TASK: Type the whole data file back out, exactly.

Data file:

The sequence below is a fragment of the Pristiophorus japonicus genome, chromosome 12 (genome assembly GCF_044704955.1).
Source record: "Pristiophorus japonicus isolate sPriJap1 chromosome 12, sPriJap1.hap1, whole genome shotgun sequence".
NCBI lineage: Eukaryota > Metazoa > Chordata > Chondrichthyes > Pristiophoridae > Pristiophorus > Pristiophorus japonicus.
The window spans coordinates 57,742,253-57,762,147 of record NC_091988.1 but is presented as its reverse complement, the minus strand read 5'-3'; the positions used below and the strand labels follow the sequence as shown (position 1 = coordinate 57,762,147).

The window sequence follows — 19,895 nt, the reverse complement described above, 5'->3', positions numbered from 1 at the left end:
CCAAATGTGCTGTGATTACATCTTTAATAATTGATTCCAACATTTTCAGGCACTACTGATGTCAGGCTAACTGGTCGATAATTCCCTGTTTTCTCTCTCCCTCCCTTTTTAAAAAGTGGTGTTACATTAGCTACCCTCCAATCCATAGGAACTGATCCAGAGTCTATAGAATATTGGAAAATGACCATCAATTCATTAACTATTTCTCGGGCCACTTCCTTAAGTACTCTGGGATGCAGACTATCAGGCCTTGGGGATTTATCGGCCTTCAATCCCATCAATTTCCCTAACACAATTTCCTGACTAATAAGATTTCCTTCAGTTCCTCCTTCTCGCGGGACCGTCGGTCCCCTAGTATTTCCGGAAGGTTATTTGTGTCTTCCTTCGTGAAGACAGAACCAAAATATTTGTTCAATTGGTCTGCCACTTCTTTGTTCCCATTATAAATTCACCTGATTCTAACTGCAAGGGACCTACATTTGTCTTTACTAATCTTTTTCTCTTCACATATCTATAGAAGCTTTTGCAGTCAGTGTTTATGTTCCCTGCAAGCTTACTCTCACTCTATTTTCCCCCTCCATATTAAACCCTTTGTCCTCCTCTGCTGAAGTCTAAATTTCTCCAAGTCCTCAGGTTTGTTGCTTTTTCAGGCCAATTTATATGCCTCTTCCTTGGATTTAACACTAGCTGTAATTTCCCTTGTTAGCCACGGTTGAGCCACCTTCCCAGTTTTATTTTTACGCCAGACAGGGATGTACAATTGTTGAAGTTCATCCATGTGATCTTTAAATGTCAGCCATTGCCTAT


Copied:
The sequence below is a fragment of the Pristiophorus japonicus genome, chromosome 12 (genome assembly GCF_044704955.1).
Source record: "Pristiophorus japonicus isolate sPriJap1 chromosome 12, sPriJap1.hap1, whole genome shotgun sequence".
NCBI lineage: Eukaryota > Metazoa > Chordata > Chondrichthyes > Pristiophoridae > Pristiophorus > Pristiophorus japonicus.
The window spans coordinates 57,742,253-57,762,147 of record NC_091988.1 but is presented as its reverse complement, the minus strand read 5'-3'; the positions used below and the strand labels follow the sequence as shown (position 1 = coordinate 57,762,147).

The window sequence follows — 19,895 nt, the reverse complement described above, 5'->3', positions numbered from 1 at the left end:
CCAAATGTGCTGTGATTACATCTTTAATAATTGATTCCAACATTTTCAGGCACTACTGATGTCAGGCTAACTGGTCGATAATTCCCTGTTTTCTCTCTCCCTCCCTTTTTAAAAAGTGGTGTTACATTAGCTACCCTCCAATCCATAGGAACTGATCCAGAGTCTATAGAATATTGGAAAATGACCATCAATTCATTAACTATTTCTCGGGCCACTTCCTTAAGTACTCTGGGATGCAGACTATCAGGCCTTGGGGATTTATCGGCCTTCAATCCCATCAATTTCCCTAACACAATTTCCTGACTAATAAGATTTCCTTCAGTTCCTCCTTCTCGCGGGACCGTCGGTCCCCTAGTATTTCCGGAAGGTTATTTGTGTCTTCCTTCGTGAAGACAGAACCAAAATATTTGTTCAATTGGTCTGCCACTTCTTTGTTCCCATTATAAATTCACCTGATTCTAACTGCAAGGGACCTACATTTGTCTTTACTAATCTTTTTCTCTTCACATATCTATAGAAGCTTTTGCAGTCAGTGTTTATGTTCCCTGCAAGCTTACTCTCACTCTATTTTCCCCCTCCATATTAAACCCTTTGTCCTCCTCTGCTGAAGTCTAAATTTCTCCAAGTCCTCAGGTTTGTTGCTTTTTCAGGCCAATTTATATGCCTCTTCCTTGGATTTAACACTAGCTGTAATTTCCCTTGTTAGCCACGGTTGAGCCACCTTCCCAGTTTTATTTTTACGCCAGACAGGGATGTACAATTGTTGAAGTTCATCCATGTGATCTTTAAATGTCAGCCATTGCCTAT